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Countersinks that don't work. Grrrrr!

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Forum topic by groland posted 08-03-2013 08:01 PM 1270 views 0 times favorited 20 replies Add to Favorites Watch
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groland

117 posts in 2064 days


08-03-2013 08:01 PM

I have picked up a few countersinks from The Home Depot, Valu Home Center, etc. They are really terrible. They chatter in the hole and produce ragged six or eight sided “stars” with corners and facets instead of a clean, perfectly conical hole.

I do have one I bought online, from Lee Valley here: http://www.leevalley.com/US/hardware/page.aspx?p=41012&cat=3,41306,41328 but it costs $24.50. It heats up rather quickly and there’s only one size, but so far, it has worked perfectly for me.

Has anyone found any others, perhaps in a greater variety of sizes that work well?

Cheers,

George


20 replies so far

View poopiekat's profile

poopiekat

3627 posts in 2387 days


#1 posted 08-03-2013 08:20 PM

At what rpm are you operating them?

-- Einstein: "The intuitive mind is a sacred gift, and the rational mind is a faithful servant. We have created a society that honors the servant and has forgotten the gift." I'm Poopiekat!!

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waho6o9

4915 posts in 1230 days


#2 posted 08-03-2013 08:35 PM

I have the one on the right in the picture and it works quite well.

http://www.bobmarinosbesttools.com/search.asp?ss=countersink&x=3&y=9

View Rick M.'s profile

Rick M.

3954 posts in 1033 days


#3 posted 08-03-2013 10:23 PM

I know you’re looking for a dedicated countersink but I use these Dewalt drill/countersink bits and like them considerably.

http://lumberjocks.com/reviews/3270

-- |Statistics show that 100% of people bitten by a snake were close to it.|

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ajosephg

1852 posts in 2214 days


#4 posted 08-03-2013 10:28 PM

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Loren

7550 posts in 2300 days


#5 posted 08-03-2013 10:40 PM

Wood doesn’t particularly countersink well due to
the fibers and density variations.

I haven’t tried the new style ones but they look like
they would work well.

Sometimes if I need to countersink for a specific screw
type I’ll take a drill bit and regrind it to a steeper angle
to use as a countersink.

-- http://lawoodworking.com

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oldnovice

3760 posts in 2020 days


#6 posted 08-03-2013 10:51 PM

I have a set of Robinson ones you can have … please take them as they are junk too!

I do have some single flute countersinks that work real nice but you can’t have them!

My best CS is a Stanley!

-- "I never met a board I didn't like!"

View NiteWalker's profile

NiteWalker

2710 posts in 1229 days


#7 posted 08-03-2013 11:03 PM

+1 on weldon countersinks. They’re amazing.

-- He who dies with the most tools... dies with the emptiest wallet.

View distrbd's profile

distrbd

1110 posts in 1099 days


#8 posted 08-03-2013 11:47 PM

I have the LV one you linked,it’s the only one I use ,if you can set your drill press to 250 RPM,you will get it to work properly.
I some times use it with a variable cordless drill .press and lift 2-3 times for each hole,it should be alright.

-- Ken from Ontario

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gfadvm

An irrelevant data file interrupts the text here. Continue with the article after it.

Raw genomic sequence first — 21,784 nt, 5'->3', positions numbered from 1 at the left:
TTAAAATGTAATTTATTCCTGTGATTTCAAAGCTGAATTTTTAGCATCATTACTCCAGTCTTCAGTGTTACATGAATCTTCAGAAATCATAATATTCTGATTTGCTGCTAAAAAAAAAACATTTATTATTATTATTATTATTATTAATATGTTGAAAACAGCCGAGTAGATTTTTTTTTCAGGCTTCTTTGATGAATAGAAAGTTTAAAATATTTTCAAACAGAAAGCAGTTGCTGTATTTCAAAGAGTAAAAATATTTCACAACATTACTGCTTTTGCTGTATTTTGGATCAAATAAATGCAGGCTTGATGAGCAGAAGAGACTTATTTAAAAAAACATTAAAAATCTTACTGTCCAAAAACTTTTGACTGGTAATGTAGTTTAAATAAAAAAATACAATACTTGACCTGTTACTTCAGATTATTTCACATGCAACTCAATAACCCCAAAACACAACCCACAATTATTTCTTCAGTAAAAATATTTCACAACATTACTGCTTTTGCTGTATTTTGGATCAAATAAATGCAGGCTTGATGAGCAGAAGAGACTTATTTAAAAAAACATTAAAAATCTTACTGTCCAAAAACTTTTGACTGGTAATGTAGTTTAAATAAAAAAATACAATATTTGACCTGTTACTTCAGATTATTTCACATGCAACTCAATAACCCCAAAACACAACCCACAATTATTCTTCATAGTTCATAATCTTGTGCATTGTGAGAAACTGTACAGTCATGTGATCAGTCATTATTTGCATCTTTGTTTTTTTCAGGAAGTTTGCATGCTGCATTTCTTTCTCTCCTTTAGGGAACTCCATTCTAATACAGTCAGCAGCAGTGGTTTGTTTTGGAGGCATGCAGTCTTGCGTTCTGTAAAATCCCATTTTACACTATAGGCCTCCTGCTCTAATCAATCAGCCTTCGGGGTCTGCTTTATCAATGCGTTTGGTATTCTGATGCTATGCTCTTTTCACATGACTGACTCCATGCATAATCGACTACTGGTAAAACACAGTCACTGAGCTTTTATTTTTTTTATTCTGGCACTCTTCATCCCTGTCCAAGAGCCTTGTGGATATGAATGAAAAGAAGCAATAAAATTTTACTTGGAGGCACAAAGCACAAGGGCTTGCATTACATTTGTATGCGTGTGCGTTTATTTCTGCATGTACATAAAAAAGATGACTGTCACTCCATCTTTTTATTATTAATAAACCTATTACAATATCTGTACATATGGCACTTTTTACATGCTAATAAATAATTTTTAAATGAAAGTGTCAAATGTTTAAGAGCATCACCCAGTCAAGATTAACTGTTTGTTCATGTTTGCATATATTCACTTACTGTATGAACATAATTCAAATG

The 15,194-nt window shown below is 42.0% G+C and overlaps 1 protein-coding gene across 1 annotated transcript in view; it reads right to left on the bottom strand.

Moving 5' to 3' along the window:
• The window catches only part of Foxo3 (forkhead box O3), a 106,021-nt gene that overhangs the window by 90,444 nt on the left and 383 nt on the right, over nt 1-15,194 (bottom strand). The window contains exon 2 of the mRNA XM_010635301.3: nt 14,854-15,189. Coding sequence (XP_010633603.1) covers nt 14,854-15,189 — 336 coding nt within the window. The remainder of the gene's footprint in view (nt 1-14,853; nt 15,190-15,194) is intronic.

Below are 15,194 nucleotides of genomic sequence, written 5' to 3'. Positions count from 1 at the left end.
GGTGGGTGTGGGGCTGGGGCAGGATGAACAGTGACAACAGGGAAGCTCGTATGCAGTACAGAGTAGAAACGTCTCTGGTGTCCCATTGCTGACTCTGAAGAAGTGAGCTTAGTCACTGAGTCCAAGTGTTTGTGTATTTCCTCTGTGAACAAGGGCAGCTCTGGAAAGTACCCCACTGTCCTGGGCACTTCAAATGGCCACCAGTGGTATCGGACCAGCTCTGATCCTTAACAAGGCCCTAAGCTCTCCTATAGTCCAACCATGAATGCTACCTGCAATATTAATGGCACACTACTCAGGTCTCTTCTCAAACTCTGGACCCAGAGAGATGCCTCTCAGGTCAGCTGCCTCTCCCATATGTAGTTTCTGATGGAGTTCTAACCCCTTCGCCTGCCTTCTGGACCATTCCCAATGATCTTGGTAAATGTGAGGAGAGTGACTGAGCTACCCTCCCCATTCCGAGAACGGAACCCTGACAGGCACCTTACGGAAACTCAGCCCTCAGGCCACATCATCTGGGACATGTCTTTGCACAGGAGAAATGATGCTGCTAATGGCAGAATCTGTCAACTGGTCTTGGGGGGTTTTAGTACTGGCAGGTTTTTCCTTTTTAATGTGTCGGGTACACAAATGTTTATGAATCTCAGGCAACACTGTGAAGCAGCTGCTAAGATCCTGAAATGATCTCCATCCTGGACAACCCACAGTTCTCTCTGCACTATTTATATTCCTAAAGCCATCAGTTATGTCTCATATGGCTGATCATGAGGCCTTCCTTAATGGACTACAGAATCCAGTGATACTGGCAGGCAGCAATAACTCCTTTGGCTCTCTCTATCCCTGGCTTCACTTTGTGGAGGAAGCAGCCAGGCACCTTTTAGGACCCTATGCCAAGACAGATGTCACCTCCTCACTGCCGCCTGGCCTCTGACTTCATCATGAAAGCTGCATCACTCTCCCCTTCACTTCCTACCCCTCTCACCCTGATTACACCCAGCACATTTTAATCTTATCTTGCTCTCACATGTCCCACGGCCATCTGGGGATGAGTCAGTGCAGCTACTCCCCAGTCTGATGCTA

10859 posts in 1343 days


#9 posted 08-04-2013 01:03 AM

I buy the single flute countersink bits from Wholesale Tool and have been very pleased with all of them. Very clean cuts in all the woods I have used them in.

-- " I'll try to be nicer, if you'll try to be smarter" gfadvm

View David Dean's profile

David Dean

521 posts in 1552 days


#10 posted 08-04-2013 01:20 AM

After seeing all these countersinks bits I have always a router bit and my drill run’s about 1350 rpm’s and I have used it on everything from Oak to Plexiglass and I just add Kobolt to my countersink bits and it has a 100 drawer’s under its blet.

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MT_Stringer

1884 posts in 1884 days


#11 posted 08-04-2013 01:53 AM

“I know you’re looking for a dedicated countersink but I use these Dewalt drill/countersink bits and like them considerably.”

http://lumberjocks.com/reviews/3270

I am with Rick M on these. I use them all the time.

-- Handcrafted by Mike Henderson - Channelview, Texas

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jte9999

25 posts in 755 days


#12 posted 08-04-2013 02:15 AM

I usually have much better results drilling the countersink first then the hole whenever possible, that is when I remember. In an existing hole a small portion of the flute is unsupported and causes a little vibration. Just my thoughts.
—jay KCMO

-- --half full, half empty? How about twice as big as it needs to be?

View firefighterontheside's profile

firefighterontheside

4285 posts in 509 days


#13 posted 08-04-2013 02:20 AM

+1 for the dewalt ones. They work the best for me and i have a variety of sizes.

-- Bill M. I love my job as a firefighter, but nothing gives me the satisfaction of running my hand over a project that I have built and just finished sanding.

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JayT

2257 posts in 864 days


#14 posted 08-04-2013 02:21 AM

This one works really well. Similar in design to the Weldon linked above They make it both a 16mm and a 20mm.

-- "The American Republic will endure until the day Congress discovers that it can bribe the public with the public's money." Alexis de Tocqueville, 1835

View NiteWalker's profile

NiteWalker

2710 posts in 1229 days


#15 posted 08-04-2013 02:43 AM

Mike, I use the snappy countersinks that are like the dewalts. Made in the usa and they work great.

-- He who dies with the most tools... dies with the emptiest wallet.

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